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FOOD
4:28 pm
Tue December 2, 2014

NOCO Cluster Wants To Boost Local Food's Economic Heft

Getting food from a farmers field to a market or a restaurant can be tough. Behind the scenes parts of the supply chain like distribution and processing are often forgotten.

Originally published on Wed November 26, 2014 8:43 am

More cities want to take eating local food from just a hip trend to an economic generator. But as with many grassroots movements, there can be some growing pains along the way. Northern Colorado advocates are trying a new model to spur growth and they’re borrowing ideas from the tech sector.

The cluster model is seen as a way to address those pains by bringing all the regional players together to solve problems affecting each piece of the supply chain that takes a locally-grown carrot from the ground to your plate.

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AGRICULTURE
5:01 pm
Wed October 15, 2014

New GMOs Get A Regulatory Green Light, With A Hint Of Yellow

Corn farmer Jerry McCulley sprays the weedkiller glyphosate across his cornfield in Auburn, Ill., in 2010. An increasing number of weeds have now evolved resistance to the chemical.
Seth Perlman AP

Government regulators have approved a new generation of genetically engineered corn and soybeans. They're the latest weapon in an arms race between farmers and weeds, and the government's green light is provoking angry opposition from environmentalists.

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AGRICULTURE
8:30 am
Thu October 2, 2014

California Cracks Down On Farmers Market Cheaters

A customer shops for produce at the Ferry Plaza Farmers Market in San Francisco in March.
Justin Sullivan Getty Images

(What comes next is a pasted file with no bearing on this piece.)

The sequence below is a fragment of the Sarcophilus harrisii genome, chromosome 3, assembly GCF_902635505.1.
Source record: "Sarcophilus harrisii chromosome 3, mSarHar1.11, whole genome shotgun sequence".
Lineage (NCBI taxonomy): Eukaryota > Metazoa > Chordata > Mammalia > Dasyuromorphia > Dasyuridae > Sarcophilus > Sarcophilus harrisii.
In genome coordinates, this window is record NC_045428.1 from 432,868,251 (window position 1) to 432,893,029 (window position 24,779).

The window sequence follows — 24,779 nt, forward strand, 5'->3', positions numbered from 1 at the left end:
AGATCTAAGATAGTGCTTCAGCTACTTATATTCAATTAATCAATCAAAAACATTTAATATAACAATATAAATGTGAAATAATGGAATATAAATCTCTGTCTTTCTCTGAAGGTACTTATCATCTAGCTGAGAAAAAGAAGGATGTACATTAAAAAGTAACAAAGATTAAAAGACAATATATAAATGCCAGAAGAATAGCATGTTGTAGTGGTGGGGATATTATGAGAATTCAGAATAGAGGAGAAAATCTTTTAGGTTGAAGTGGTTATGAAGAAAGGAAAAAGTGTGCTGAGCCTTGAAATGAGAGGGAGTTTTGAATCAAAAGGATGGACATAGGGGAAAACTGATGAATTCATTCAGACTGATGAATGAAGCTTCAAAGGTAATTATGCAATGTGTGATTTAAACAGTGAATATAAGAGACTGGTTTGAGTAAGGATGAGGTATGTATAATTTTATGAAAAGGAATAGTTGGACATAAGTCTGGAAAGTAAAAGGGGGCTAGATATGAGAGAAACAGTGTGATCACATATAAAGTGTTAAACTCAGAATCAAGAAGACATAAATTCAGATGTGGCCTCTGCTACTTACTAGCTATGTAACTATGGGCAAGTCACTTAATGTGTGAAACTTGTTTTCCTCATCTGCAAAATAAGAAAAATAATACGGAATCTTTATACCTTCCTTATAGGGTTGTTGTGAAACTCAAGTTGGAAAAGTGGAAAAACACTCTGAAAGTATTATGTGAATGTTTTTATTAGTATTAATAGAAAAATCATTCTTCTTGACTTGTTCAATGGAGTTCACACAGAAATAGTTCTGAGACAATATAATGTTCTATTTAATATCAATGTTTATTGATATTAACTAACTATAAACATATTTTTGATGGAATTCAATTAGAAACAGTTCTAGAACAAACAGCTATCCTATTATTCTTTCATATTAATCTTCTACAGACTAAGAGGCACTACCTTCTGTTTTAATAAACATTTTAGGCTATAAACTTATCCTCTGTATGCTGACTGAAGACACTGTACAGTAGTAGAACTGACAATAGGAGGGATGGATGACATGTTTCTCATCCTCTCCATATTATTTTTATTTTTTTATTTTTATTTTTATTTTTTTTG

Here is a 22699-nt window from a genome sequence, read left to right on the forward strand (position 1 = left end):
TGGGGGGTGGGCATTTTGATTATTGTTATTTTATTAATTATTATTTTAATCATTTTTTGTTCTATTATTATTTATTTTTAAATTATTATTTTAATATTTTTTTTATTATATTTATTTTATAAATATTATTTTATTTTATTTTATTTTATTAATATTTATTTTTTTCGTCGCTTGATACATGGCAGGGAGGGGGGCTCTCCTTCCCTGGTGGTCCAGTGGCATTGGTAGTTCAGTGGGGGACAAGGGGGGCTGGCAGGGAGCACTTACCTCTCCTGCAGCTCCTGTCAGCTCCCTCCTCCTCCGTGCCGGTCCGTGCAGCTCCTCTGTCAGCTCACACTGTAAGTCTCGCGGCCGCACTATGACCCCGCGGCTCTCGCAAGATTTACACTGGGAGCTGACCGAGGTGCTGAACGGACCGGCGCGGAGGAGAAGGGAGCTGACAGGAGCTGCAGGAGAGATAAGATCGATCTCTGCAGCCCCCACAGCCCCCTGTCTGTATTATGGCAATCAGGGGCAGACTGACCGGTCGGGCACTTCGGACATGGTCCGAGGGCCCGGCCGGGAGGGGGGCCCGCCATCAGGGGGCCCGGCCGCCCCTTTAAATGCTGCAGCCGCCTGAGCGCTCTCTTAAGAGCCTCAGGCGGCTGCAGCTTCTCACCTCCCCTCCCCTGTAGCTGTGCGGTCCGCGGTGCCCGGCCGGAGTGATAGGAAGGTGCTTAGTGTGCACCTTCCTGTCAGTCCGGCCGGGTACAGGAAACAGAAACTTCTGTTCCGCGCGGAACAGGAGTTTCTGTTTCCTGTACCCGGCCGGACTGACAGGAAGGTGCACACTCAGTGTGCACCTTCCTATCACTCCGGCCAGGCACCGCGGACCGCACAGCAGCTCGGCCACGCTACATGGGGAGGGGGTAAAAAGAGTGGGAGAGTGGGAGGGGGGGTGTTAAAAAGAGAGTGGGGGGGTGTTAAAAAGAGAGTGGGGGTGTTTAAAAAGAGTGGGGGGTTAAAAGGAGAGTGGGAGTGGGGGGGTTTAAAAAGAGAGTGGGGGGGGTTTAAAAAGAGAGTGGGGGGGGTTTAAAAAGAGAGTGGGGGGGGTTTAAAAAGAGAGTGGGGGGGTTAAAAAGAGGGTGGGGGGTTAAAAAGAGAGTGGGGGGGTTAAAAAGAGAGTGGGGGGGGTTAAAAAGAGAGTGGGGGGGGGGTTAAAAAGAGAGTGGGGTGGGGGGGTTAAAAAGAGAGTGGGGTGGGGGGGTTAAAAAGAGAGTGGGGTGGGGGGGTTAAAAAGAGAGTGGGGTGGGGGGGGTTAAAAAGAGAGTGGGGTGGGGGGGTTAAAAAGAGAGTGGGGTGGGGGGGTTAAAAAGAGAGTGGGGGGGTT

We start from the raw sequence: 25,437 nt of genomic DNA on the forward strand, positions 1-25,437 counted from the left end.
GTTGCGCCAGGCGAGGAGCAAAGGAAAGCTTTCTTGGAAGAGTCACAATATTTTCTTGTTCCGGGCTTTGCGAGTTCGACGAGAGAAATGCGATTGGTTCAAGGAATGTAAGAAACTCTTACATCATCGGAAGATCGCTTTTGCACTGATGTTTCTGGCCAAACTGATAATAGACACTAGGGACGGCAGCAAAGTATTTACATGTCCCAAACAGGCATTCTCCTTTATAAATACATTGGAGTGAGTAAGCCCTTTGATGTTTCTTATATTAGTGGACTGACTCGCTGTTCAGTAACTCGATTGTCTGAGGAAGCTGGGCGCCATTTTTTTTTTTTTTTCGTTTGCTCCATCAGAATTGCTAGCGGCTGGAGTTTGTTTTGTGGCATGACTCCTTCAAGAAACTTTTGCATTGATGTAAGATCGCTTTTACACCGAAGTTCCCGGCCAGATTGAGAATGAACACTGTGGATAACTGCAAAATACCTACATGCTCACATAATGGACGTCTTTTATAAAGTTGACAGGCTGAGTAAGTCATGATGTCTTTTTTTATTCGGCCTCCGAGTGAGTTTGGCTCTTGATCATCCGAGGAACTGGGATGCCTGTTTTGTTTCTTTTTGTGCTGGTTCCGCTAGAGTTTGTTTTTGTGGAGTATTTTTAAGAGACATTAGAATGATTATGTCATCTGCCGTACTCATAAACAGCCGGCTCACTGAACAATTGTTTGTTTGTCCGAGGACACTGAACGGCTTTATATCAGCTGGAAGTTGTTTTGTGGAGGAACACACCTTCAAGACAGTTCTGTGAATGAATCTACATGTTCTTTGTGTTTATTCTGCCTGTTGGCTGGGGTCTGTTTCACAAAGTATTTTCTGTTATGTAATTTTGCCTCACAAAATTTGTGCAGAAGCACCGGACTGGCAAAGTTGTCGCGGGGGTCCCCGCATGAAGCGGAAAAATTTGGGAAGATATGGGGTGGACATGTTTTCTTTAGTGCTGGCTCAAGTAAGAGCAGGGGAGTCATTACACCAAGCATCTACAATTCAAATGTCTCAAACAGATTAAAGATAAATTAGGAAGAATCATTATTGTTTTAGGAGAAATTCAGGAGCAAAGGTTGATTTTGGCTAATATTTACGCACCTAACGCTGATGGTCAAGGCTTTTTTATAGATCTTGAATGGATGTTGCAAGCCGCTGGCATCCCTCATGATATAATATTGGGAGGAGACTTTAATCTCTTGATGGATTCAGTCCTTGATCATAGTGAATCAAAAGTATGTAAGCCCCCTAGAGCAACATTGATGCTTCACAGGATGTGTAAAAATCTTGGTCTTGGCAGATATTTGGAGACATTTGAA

Originally published on Thu October 2, 2014 2:06 pm

Could that beloved farmer at your farmers market possibly be lying to you, passing off supermarket produce as locally grown?

California's state officials seem to think so. Last week, Gov. Jerry Brown signed a new law that will raise $1 million to deploy a small army of inspectors to farmers markets around the state. The inspectors will check for signs that farmers are selling fruits and vegetables that they didn't actually grow themselves, but instead picked up wholesale.

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AGRICULTURE
9:27 pm
Tue July 22, 2014

Local Motion: An In-Depth Look At What Organic Farming Really Means

Thistle Whistle is a 15-acre farm in Hotchkiss,Colo.
Credit Laura Palmisano

On this week's Local Motion, we’ll be looking at organic farming, and really, what that means.  There are a number of unique certifications that differentiate produce from conventional farming.  It can get a little confusing as to what the word "organic" means, what makes a farm certified USDA organic, and why some farmers choose different programs, or none at all.  

KVNF's Jake Ryan talked to Steve Ela, Mark Waltermire, Lynn Gillespie, and Don Holt.